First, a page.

The Power of Water, The Practice of Ho’oponopono

By: Jenny Stulck, MS, LPCA
Primary Therapist

In my early twenties, I fulfilled a dream of mine and became a raft guide on the New and Gauley rivers of West Virginia. Last month the areas surrounding those rivers have been severely flooded. On social media I watched as friends in West Virginia posted photos of people who had lost their homes, lost their cars, and some lost loved ones. I am reminded, again, how powerful water is. I grew an immense respect for the waters as a raft guide. I believe the waters are a teacher of ancient lessons. In my journey to the Ganges River in India, I watched as people prayed day and night at the banks of the river. In West Virginia I learned how to read the water, how to respect it, how to work with it. In India I learned how to be in sacrament with it. One has to work with the water, never against it. Water must be accepted.

Jenny Stulck, MS, LPCA

Jenny Stulck, MS, LPCA

Water is our life force. We cannot survive as humans on this planet without it. We need it for our bodies. We use it for our washing. We use it to move our sewage. We swim in it when we are hot. We play in it because it’s fun.

A therapeutic group I like to run is based around water and the practice of Ho’oponopono. Ho’opononpono is an ancient Hawaiian practice of forgiveness. It essentially means: I am sorry, please forgive me, thank you, I love you.

For this therapy group, I bring a singing bowl full of water and play the singing bowl to center everyone. I show them the patterns that emerge in the water as the singing bowl rings. We discuss water, the mystery, the need, the beauty and the destruction it serves. I ask the students, “What is your relationship with water?” Invariably, students describe a relationship where they are receiving from water, rarely are they giving to water. I ask them, “Is there any other relationship in your life, like the one you have with water?” Often, someone in the group says the relationship with their parents is like that of the one they have with water. We talk about the similarities of these relationships. The ways in which parents have provided them with food and shelter, love, lessons, and how as children they were unable to take care of themselves. They needed their parents for survival. This is often an emotional group for students, as they reflect the ways they have been ungrateful in the past. I share with them a song that are the words: Ho’oponopono, Ho’oponopono. I love you, I’m sorry, please forgive me, thank you, thank you.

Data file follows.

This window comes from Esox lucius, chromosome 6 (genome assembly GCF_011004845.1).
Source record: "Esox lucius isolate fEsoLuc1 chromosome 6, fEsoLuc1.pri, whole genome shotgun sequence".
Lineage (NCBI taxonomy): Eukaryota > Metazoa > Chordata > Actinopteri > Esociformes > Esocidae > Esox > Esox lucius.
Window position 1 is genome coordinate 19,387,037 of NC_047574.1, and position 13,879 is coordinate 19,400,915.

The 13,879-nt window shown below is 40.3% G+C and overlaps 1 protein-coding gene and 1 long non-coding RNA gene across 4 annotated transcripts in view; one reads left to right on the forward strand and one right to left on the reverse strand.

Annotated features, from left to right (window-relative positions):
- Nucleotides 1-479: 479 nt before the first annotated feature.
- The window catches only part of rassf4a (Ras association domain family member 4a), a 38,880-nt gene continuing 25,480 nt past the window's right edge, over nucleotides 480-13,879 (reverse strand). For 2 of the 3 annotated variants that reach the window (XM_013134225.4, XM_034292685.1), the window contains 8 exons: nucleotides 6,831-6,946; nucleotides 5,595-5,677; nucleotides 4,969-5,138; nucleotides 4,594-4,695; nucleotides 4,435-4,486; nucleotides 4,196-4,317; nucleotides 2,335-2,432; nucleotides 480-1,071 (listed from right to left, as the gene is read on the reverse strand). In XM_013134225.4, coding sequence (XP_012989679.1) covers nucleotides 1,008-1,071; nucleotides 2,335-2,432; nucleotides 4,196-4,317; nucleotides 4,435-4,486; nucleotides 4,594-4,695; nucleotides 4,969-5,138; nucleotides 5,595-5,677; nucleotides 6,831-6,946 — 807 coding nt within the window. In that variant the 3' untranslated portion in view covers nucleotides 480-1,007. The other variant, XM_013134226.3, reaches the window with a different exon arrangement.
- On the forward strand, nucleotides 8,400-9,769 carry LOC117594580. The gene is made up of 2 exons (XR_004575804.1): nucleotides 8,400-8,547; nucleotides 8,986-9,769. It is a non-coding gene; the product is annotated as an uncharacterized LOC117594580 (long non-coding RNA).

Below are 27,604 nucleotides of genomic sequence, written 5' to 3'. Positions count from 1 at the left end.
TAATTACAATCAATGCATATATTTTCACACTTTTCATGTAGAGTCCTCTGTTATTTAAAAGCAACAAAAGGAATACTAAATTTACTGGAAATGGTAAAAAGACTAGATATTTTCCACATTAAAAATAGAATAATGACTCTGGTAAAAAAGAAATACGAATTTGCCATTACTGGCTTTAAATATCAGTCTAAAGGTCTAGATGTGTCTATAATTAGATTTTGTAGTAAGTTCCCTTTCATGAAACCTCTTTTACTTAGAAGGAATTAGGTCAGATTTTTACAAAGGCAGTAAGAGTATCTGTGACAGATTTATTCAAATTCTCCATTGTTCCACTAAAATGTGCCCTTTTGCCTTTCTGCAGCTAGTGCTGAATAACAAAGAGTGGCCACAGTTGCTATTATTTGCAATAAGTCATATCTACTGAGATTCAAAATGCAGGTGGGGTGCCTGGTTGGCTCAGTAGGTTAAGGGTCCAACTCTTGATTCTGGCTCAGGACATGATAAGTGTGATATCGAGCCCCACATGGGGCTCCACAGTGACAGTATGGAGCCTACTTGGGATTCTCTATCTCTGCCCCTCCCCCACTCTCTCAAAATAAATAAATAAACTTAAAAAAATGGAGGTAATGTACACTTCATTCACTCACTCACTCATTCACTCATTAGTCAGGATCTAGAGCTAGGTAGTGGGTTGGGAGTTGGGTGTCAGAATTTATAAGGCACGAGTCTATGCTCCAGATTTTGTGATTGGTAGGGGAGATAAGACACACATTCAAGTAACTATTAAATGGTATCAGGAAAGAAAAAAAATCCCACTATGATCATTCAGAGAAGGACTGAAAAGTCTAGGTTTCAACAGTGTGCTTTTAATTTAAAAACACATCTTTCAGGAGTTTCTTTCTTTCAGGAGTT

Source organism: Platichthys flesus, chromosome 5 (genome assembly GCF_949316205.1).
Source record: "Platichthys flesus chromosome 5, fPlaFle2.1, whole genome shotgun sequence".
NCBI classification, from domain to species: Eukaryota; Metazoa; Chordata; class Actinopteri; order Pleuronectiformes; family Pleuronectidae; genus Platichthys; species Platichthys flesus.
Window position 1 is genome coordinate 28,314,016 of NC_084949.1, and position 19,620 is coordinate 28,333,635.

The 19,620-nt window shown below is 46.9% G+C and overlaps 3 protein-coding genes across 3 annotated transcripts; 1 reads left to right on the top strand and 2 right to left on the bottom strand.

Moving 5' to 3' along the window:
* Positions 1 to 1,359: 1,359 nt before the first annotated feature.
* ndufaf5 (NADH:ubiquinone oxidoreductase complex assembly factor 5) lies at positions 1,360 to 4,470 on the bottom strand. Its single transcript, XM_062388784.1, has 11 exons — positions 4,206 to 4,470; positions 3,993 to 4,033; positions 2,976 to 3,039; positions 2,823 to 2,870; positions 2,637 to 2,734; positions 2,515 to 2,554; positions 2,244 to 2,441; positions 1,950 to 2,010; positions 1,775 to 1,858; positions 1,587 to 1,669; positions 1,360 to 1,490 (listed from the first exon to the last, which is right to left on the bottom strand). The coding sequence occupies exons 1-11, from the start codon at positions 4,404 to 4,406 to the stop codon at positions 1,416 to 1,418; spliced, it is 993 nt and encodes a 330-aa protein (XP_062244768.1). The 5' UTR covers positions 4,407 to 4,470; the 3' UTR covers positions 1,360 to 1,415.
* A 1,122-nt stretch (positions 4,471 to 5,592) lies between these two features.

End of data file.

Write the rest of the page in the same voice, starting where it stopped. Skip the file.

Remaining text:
We talk about the practice of Ho’oponopono. The practice starts with yourself, and then ripples out to the other people in your life. The practice is to find within yourself the love and ability to forgive and accept that forgiveness. Ho’oponopono starts with the willingness to love and be loved. Many students arrive at Pacific Quest who have lost a connection with their inner self love. Water, and our relationship to it, is a reminder of the reflection we need to take in order to find peace within ourselves.

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